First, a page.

The smell of creosote after a rain. Sitting inside near a warm fire watching through the window as freezing winds whip the desert foliage like waves on the ocean.

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Re: Desert Living.

Postby DesertWRX » Tue May 11, 2010 6:26 pm

We don't live away from people, but at least our neighborhood has 2 - 2.5 arces. Still it is so much better than the crowds and crime that the coast has. The big desert cities do have plenty of crime and crowds though. The big desert cities are inhabited by a lot of people that want them to look like where they came from on the coast... lots of trees, water, and grass. When you drive through them you'd never know you are in the desert till you leave the city limits. People want to change the desert into something that it isn't. We have a few people out in Borrego like that.
I Love it when it gets warm. It is fantastic to sit up on the deck at sunset and watch the darkness engulf us. The bats flying above us and over the pool is pretty neat. Nothing like a good warm breeze in the dark up there. There are things that go bump in the dark, but they don't bite. Borrego Springs is a Dark Skies community so that helps the night viewing.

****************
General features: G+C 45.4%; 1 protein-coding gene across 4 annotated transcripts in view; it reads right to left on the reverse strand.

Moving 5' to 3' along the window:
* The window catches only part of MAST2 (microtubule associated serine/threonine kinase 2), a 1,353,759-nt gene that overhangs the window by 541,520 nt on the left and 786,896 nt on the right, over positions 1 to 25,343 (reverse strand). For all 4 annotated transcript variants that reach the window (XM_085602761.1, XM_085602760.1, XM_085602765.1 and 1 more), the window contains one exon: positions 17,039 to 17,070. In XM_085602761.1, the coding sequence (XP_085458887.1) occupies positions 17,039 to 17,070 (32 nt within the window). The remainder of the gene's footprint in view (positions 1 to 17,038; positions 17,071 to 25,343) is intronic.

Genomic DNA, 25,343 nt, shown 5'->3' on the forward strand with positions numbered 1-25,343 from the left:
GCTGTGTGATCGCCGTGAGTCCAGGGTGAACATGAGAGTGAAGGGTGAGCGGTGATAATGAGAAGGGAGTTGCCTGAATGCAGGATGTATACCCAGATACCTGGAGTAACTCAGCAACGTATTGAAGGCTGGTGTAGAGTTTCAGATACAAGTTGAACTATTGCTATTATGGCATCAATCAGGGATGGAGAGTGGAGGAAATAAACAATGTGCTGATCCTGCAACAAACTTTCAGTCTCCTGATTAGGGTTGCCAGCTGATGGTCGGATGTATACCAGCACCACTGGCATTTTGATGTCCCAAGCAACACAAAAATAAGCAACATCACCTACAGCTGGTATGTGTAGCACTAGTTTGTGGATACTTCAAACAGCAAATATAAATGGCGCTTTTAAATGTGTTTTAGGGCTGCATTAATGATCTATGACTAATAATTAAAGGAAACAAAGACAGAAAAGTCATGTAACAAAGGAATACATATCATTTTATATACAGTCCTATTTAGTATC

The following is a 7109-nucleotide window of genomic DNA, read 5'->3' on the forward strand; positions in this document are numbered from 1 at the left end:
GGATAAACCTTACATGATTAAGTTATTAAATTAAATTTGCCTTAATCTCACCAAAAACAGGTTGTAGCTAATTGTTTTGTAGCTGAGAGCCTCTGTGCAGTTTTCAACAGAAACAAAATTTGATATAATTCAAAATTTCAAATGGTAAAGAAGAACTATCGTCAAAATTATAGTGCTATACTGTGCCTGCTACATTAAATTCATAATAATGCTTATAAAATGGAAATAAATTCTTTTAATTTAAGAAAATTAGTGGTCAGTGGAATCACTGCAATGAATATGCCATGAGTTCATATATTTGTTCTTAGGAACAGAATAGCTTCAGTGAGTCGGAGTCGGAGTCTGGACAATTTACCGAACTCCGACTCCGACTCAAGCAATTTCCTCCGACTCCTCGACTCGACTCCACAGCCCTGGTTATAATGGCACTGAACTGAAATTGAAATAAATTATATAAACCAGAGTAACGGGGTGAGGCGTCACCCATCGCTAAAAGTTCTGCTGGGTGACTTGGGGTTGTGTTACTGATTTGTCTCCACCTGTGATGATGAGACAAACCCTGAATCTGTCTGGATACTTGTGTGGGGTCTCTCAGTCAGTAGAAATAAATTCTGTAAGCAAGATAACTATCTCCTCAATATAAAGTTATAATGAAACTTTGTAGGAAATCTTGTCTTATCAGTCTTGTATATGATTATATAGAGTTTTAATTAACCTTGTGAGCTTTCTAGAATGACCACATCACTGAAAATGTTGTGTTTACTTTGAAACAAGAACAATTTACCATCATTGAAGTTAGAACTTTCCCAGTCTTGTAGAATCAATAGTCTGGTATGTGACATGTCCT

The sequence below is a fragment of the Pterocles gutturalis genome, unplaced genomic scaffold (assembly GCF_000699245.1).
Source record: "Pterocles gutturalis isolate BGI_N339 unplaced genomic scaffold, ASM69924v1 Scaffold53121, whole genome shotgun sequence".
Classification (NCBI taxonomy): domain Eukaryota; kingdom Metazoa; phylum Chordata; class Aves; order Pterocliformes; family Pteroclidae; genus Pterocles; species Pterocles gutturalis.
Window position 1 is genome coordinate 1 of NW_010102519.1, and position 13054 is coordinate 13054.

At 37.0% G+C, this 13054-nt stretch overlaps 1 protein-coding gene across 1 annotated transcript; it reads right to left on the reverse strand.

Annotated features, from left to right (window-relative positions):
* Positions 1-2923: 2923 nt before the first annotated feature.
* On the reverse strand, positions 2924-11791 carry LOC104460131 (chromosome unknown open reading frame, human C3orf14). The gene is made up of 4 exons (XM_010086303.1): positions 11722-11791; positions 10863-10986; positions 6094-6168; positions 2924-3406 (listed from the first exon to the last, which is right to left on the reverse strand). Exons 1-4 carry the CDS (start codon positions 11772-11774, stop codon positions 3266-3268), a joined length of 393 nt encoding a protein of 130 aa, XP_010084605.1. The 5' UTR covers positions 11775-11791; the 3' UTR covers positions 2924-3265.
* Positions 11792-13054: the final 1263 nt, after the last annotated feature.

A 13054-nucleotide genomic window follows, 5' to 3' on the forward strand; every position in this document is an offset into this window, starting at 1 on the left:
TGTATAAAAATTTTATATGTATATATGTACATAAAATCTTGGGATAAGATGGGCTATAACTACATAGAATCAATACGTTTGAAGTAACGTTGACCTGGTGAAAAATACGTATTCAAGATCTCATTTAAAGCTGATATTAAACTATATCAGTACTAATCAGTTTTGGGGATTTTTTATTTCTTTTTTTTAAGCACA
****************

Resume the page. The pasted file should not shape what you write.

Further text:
The heat is dangerous. You drink a lot of water and make sure you are not out in it too long during summer. At night you do have to make sure you don't get bit by one of the rattlesnakes. And yes, you always have to watch out for the cholla cactus.
Your electricity bill goes out of sight in the summer. That's a negativer for living in the desert!

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coazon de oro
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Re: Desert Living.

Postby coazon de oro » Tue May 11, 2010 7:09 pm

All desert dwellers, you have the option of going "coolerado" to save on electricity. I wish I had that option, the wild horse desert here in Texas is very humid. Look it up. Homar

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oroblanco
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Re: Desert Living.

Postby oroblanco » Thu May 13, 2010 6:52 pm

Hola amigo - those swamp coolers only work when you have dry hot weather, during the AZ "monsoon" season, <early July to mid September> the humidity is so high that they have little effect. They don't put this in the brochures, of course! :o :lol:
Oroblanco